The Best Apple Pie
So to put my own new Magimix to use, I decided to make a classic apple pie from scratch, using the food processor for every step. Now granted, people have been making apple pies since before the time of electricity. (Which – sidenote – it turns out that apple pie was actually the favorite dessert of Abraham Lincoln, who we’re talking about today on our Reads and Film sites in honor of the release of the film “Lincoln”!) But I have to tell you, even in the twenty-first century, having a great food processor sure makes cooking much quicker and easier. Oy.
Case in point.
When I was in college, the annual fundraiser for our leadership department was to bake a few hundred (yes, hundred) apple pies to sell at the rockin’ bluegrass festival held in town each fall. People from all over the world flocked to this festival, and once they were there, they flocked to our pies. They were fantastic! But after four years of putting in my pie-making shifts — manning the apple-corer for 4 hours, or serving in the pie dough line, or getting in the occasional late-night food fight ;) — I was apple-pied-OUT. Seriously. It has been 8 years since I graduated college, and 8 years since I made an apple pie.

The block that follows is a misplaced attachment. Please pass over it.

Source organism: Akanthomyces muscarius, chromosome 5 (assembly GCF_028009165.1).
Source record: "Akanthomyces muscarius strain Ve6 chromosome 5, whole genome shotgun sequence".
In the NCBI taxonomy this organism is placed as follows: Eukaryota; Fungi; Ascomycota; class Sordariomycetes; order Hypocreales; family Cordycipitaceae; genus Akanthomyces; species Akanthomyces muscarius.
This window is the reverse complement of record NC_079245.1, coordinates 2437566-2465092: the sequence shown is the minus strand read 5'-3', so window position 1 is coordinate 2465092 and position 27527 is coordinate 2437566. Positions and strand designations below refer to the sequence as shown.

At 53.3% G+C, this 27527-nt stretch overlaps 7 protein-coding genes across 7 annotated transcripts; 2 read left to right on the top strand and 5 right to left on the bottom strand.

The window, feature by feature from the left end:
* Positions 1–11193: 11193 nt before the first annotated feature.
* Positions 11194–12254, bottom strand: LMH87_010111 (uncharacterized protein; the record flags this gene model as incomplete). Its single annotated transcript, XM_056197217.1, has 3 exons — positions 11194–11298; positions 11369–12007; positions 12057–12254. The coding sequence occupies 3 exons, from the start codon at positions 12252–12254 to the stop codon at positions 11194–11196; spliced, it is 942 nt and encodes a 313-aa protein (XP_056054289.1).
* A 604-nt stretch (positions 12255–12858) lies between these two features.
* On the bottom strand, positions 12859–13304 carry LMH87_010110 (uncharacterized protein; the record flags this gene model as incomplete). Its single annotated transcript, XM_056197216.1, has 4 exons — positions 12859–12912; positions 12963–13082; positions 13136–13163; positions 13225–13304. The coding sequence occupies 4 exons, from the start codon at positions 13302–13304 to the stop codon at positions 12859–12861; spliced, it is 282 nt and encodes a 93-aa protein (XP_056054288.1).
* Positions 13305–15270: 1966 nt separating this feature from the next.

Until today. Just for you all. I thought it was time to break out my favorite recipe. But this time, instead of kneading the dough by hand, my Magimix whipped up my favorite all-butter pie crust in seconds. And then the handy grater thinly sliced all of my apples (can’t wait to use that attachment more). And then for the final touch, it whipped up some homemade whipped cream, with the press of a button. Seriously, I’m pretty sure this machine is going to change my cooking life.
And the good news is that I still have my pie touch! So if you’re looking for a foolproof, classic apple pie recipe, I’m convinced this is the best apple pie recipe around. And with the help of a food processor now, I promise it won’t be 8 years before I make another one. ;)
The Best Apple Pie